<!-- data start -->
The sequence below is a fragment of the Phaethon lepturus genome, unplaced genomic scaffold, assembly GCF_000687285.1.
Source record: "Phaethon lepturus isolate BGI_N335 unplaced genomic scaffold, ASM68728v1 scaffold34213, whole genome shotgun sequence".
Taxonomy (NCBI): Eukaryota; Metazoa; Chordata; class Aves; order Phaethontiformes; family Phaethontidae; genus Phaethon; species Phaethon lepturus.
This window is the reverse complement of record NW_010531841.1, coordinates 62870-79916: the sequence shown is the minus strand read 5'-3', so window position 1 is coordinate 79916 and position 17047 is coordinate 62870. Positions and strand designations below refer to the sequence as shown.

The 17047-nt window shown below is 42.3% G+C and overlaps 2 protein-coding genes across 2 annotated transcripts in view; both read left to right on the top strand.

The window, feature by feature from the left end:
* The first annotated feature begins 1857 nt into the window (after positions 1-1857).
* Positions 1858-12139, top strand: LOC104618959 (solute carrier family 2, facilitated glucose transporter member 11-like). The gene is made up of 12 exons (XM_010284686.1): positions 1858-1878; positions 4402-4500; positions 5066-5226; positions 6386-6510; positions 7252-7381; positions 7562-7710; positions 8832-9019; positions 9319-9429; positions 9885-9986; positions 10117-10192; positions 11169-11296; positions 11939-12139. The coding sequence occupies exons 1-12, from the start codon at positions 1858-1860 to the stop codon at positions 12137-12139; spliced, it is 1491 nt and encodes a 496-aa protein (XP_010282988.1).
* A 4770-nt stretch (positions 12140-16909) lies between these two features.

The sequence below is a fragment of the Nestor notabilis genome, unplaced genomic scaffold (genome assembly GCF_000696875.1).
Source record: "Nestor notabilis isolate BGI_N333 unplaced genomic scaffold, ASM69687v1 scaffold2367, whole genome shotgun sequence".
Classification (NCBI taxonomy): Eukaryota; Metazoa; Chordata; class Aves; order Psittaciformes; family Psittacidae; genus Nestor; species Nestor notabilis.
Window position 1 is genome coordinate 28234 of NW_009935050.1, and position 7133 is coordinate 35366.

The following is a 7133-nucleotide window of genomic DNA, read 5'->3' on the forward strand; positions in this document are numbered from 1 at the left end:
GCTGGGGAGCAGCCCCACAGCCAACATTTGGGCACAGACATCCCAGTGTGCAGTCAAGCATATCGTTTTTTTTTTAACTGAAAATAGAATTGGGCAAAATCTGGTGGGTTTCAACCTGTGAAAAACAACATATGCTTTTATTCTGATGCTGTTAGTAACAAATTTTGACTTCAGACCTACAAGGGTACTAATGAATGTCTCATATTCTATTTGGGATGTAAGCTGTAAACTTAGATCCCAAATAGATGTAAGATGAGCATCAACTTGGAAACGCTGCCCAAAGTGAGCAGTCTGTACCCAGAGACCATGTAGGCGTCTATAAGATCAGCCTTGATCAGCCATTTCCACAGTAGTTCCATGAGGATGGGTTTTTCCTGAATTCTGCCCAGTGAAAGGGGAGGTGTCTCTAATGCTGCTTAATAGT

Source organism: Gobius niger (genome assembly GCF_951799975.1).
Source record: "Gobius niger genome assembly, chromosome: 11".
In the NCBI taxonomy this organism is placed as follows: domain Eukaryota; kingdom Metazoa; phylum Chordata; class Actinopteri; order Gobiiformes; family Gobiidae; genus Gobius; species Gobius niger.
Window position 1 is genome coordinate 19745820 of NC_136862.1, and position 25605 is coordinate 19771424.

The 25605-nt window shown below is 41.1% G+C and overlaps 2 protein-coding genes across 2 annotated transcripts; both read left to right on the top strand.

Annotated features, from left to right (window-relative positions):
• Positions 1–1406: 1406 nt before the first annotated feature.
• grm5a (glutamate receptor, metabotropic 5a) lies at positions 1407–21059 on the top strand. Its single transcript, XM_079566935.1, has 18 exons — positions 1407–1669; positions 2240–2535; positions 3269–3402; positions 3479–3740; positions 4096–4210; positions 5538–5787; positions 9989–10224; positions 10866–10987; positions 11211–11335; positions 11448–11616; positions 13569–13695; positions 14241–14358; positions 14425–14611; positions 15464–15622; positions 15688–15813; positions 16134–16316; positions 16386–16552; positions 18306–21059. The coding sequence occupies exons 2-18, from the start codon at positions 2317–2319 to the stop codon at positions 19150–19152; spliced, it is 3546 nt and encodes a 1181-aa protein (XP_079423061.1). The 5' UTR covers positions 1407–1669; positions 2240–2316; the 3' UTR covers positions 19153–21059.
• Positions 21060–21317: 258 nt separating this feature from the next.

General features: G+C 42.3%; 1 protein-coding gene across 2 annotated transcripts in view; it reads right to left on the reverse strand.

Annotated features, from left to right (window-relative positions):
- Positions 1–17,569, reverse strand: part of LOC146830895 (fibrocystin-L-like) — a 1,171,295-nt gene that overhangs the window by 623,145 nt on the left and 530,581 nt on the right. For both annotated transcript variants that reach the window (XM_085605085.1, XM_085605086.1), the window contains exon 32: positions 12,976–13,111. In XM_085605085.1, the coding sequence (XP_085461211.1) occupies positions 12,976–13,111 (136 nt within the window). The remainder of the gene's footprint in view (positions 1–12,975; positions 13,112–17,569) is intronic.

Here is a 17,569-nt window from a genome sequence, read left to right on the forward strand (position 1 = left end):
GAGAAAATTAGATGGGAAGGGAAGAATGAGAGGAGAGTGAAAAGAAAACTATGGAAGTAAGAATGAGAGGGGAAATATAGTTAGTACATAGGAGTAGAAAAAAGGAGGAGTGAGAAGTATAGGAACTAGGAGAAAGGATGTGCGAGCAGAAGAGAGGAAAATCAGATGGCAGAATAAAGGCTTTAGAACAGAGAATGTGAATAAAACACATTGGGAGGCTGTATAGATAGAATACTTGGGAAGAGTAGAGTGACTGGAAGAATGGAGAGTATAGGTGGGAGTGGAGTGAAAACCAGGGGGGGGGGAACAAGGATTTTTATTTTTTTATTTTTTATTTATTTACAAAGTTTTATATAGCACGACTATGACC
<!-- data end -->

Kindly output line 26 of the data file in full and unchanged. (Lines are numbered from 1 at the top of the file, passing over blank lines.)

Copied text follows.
Annotated features, from left to right (window-relative positions):